From the Desk of CEO Judy Halper: April 2019
How often does someone attempt to know you by asking questions regarding where you live, what you do, who you know, or who lives with you? I’m guessing we all experience this type of well-intended inquiry, and that we engage in it as well. Consciously and unconsciously, we seek to organize information by checking mental boxes and making easy assumptions in order to categorize who we meet, get to know, and include in our lives.
That’s why I’m intrigued by the title of Michelle Obama’s recent book, Becoming. I enjoyed the read and had the opportunity to be in the audience last month when she came to town to promote her book and the topics covered. Becoming tells the story of Michelle Obama’s life, and all of the opportunities and hard work that led her to her life in the White House and beyond.
“Becoming” is an active term that suggests when we think carefully about our lives, we may see a crooked line, filled with highs and lows, that led us to where we are…and to where we’re going, because we never stop “becoming.” Michelle Obama shares in her book that meeting Barack Obama was a major pivot in her life, because until that point, she was driven to do what was expected of her, or stay the course on what she expected of herself. Barack demonstrated the art of going off course and following passion and purpose, which Michelle says she never would have dreamed of doing without his encouragement and example. There are many stories in the book of how changing course played out for Michelle, but one very significant example was her decision to leave a lucrative, but emotionally-unsatisfying career in law to a greatly gratifying and satisfying career in the non-profit sector.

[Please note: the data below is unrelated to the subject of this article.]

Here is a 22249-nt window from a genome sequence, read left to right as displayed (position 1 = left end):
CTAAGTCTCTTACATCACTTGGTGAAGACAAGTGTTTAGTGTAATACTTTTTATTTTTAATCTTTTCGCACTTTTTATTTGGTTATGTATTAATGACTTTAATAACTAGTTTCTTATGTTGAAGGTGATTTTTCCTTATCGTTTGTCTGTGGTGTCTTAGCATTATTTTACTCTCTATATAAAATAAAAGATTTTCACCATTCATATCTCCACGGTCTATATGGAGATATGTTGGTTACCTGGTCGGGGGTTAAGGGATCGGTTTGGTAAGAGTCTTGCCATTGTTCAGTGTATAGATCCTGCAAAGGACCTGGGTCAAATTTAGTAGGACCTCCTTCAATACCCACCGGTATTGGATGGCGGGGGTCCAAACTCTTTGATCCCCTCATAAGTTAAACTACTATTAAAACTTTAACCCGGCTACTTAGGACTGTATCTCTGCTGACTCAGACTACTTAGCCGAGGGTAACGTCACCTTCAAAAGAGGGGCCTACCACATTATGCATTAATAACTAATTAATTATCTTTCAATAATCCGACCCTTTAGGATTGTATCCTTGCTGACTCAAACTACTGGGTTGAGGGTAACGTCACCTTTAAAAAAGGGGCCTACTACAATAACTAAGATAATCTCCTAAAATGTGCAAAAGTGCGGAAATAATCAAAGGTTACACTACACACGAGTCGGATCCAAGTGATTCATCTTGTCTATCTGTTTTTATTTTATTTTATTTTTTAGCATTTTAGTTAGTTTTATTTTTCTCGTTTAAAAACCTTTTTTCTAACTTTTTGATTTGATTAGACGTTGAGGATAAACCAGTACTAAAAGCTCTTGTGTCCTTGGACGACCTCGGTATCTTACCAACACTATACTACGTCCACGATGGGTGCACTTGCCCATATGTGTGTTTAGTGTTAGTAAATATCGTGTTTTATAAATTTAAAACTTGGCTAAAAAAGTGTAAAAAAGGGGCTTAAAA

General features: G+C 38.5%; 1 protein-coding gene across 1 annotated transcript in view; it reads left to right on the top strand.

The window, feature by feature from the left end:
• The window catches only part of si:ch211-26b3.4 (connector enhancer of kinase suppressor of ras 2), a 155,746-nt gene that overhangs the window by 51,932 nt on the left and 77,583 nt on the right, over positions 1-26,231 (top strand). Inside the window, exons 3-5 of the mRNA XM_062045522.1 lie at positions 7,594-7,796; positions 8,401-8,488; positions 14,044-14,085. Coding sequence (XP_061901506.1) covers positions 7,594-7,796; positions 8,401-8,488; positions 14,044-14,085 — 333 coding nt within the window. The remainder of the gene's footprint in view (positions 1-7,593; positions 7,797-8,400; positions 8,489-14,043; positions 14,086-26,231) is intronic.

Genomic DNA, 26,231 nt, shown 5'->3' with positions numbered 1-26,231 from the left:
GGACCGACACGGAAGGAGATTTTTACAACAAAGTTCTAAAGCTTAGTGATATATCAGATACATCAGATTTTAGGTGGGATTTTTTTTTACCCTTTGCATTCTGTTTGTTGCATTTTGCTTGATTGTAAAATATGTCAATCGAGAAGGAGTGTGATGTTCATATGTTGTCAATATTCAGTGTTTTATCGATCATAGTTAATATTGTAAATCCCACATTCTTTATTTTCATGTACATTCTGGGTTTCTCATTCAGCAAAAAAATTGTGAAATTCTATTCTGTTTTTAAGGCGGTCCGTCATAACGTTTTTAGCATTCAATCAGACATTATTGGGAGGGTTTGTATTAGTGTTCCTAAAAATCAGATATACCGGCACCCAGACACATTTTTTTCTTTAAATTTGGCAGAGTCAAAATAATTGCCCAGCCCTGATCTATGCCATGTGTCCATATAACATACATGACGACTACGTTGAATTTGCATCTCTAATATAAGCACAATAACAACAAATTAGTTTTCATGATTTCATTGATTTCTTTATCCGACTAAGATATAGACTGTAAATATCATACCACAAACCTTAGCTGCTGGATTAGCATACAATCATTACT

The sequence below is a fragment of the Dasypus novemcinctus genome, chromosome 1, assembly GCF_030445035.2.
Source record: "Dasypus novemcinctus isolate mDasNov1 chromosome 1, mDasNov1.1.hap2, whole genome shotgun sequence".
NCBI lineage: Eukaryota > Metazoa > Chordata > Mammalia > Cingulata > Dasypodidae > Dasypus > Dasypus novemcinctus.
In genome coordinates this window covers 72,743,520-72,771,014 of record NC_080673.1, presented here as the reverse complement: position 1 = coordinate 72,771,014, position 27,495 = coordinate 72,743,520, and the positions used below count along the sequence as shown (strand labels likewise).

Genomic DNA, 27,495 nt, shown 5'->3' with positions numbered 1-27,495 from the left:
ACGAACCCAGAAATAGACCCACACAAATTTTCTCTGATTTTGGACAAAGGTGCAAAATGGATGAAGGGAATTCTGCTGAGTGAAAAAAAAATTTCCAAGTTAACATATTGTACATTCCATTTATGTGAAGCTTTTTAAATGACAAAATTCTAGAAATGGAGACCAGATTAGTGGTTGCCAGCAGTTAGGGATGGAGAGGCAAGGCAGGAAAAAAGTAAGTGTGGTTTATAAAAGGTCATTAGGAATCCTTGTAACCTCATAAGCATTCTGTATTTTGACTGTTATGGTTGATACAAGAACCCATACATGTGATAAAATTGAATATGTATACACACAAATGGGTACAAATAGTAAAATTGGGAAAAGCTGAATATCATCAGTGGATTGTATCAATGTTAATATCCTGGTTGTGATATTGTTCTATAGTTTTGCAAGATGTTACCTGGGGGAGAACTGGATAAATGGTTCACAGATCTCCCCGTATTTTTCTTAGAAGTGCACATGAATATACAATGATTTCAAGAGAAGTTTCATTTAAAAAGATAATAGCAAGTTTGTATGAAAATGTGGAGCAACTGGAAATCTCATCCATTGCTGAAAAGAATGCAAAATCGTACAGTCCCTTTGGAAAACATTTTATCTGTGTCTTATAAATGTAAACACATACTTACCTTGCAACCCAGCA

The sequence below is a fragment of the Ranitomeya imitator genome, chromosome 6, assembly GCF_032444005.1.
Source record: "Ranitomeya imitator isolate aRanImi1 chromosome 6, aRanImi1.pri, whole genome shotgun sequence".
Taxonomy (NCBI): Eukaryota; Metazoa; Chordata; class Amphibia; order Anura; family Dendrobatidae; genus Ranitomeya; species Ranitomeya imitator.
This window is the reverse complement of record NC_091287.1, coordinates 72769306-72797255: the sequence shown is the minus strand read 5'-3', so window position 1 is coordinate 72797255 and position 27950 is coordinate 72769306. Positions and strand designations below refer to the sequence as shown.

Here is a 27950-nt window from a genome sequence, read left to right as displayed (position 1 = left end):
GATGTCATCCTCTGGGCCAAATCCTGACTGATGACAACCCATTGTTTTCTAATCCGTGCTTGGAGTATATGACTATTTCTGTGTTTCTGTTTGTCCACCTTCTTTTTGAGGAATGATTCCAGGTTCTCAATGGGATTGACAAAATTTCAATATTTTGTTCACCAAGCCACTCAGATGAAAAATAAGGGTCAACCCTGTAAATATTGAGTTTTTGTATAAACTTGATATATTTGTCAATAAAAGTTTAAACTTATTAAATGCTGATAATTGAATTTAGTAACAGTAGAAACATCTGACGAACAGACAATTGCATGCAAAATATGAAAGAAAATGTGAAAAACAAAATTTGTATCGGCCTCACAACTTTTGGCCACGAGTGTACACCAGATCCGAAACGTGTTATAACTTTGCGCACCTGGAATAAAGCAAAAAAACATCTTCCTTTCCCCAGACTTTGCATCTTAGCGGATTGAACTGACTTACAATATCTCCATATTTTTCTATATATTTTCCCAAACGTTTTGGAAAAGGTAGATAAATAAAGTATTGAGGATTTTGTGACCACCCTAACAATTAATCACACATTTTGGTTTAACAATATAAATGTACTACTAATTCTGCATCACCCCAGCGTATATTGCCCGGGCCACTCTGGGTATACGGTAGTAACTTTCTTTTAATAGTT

Long ago, I considered my work at Jewish Family and Children’s Service of Minneapolis to have been “accidental.” I grew up in this town, but had never engaged with JFCS or knew much about what it offered. I had an opportunity to pivot, and I’ve never looked back! Not only has JFCS informed an enormous part of my personal “becoming,” but the programs, services, resources and support offered are central and necessary to helping thousands of people each year to focus on their “becoming.” Whether JFCS assists an individual to re-tool for career advancement, prioritize needs for families in stressful “sandwich generation” situations, assist in financial planning and budgeting for challenging economic circumstances, or anything else along life’s straight and crooked lines, we are Here for All. Always.
The process of becoming requires us to pivot, occasionally venture from the course, and sometimes focus more on plans and goals. As you have done before, I hope you’ll continue generously contributing to JFCS and our annual GIVE campaign, ensuring that we will strengthen our community one person and one family at a time.
Best wishes for a joyous and sweet Passover!